Space droids battle to save Earth from comet

Jan 22, 2014
The 2013 Spheres competition trophy backdropped by replicas of the Spheres. The ultimate robot game challenges youngsters to write algorithms to control Spheres, short for Synchronised Position Hold, Engage, Reorient, Experimental Satellites. Spheres are volleyball-sized satellites that hover around the International Space Station using 12 jets powered by compressed gas. These autonomous robots have their own power, propulsion and navigation. Credit: ESA

A comet heading towards Earth threatens humanity's existence – that was the virtual scenario of this year's Zero Robotics tournament. Secondary-school students from across Europe controlled miniature satellites on the International Space Station in a competition to save our planet.

The Space Station was turned into a playing field for the finals. The ultimate robot game challenged youngsters to write algorithms that controlled the Spheres, short for Synchronised Position Hold, Engage, Reorient, Experimental Satellites.

The Spheres are volleyball-sized satellites that hover around the Station using 12 jets powered by compressed gas. These autonomous robots have their own power, propulsion and navigation.

Last Friday was the fourth time European contenders ran their commands in space, and each year the competition has grown. Over 140 European students joined the US competitors, writing code to redirect an incoming comet while taking space debris and limited laser resources into account.

European finalists met at the ESA Technical Centre in the Netherlands to follow the competition live from space. The US teams were connected at the Massachusetts Institute of Technology.

On the Station, NASA astronaut Richard Mastracchio and cosmonaut Oleg Kotov monitored the robotic battle. ESA astronaut André Kuipers, who monitored in 2012 from space, said "These finals are a great combination of gaming, science and technology. Robotics have a promising future to help us in orbit."

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"It was fascinating to see how our code woke up the Spheres floating next to the astronauts!" said Eva Krebs, from the German team Käthe in Space.

"At school our commands stayed on the screen of our computers, but this time we could see the real thing working in space."

The contest started last year with online rounds of increasing difficulty. Teams faced real-world challenges: they had to deal with loss of signal, exhausted batteries and tight deadlines. Long nights of programming and lots of discussions among the teams to decide tactics are all part of the game.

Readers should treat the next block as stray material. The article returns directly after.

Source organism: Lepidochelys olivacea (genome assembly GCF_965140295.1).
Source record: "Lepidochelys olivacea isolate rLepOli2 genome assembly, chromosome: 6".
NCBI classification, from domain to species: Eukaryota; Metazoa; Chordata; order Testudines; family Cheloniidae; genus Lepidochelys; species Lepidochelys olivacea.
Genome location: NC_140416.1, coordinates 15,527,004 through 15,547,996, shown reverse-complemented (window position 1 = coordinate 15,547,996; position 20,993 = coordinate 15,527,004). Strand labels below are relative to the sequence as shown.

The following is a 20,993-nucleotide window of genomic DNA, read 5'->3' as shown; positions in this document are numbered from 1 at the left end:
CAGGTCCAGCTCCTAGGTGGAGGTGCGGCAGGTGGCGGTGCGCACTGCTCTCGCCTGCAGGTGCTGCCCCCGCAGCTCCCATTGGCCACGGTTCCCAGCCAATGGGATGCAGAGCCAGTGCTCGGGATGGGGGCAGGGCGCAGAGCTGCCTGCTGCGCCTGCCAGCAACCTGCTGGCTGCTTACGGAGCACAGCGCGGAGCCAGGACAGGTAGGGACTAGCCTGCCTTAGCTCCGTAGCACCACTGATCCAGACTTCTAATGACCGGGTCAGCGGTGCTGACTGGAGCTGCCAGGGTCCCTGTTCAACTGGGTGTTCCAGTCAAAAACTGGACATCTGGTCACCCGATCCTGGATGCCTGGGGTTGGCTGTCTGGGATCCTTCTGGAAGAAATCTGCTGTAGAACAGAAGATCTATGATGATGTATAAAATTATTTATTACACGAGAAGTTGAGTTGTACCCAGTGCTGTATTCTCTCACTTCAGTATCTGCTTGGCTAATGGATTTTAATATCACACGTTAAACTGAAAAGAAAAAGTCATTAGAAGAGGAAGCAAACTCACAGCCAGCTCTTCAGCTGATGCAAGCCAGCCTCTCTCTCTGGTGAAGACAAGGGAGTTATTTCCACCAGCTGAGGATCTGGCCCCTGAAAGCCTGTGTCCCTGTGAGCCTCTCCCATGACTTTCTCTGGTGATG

Each finalist featured a three-team alliance from different European countries. The 18 teams were from Italy, Germany, France, Spain, Romania, Belgium and the Netherlands.

Strategies to save the world

With a virtual comet approaching Earth, the satellites had to use gravitational attraction, laser repulsion or a combination of methods to change its path of planetary destruction.

Spheres robots on the International Space Station. The volleyball-sized satellites have their own power, propulsion and navigation systems and are used in an international competition for secondary-school students. Each year a tournament is held where students earn points by writing control algorithms to operate the spheres and by choosing the best tactics to win the game. Credit: NASA

"Our strategy was to navigate towards the laser power-up, avoid the , take the power-up and shoot the comet," proudly explains Tommaso Chemello of the winning team.

The first prize went to the alliance called C.O.F.F.E.E.—Company of Fantastic Fighters and Extravagant Experimenters—whose team included Sunday Programmers (Padova, Italy), Nemesis (Pozuelo de Alarcón, Spain) and Hello World (Paris, France).

"We learned that there was a big difference between the simulation phase and the realtime competition on the Station. Things don't always go according to plan," confesses Tommaso.

ESA astronaut André Kuipers with a replica Spheres robot, short for Synchronised Position Hold, Engage, Reorient, Experimental Satellites. Spheres are volleyball-sized satellites that hover around the International Space Station using 12 jets powered by compressed gas. These autonomous robots have their own power, propulsion and navigation. Credit: ESA

European contenders enjoyed a whole day of robotics with hands-on activities at the ESA Technical Centre. Apart from meeting new people and working as a real team, they built critical engineering skills.

"The motivation gained from this competition is priceless. Students from previous events are now pursuing engineering careers," points out Italian University coordinator Enrico Lorenzini.

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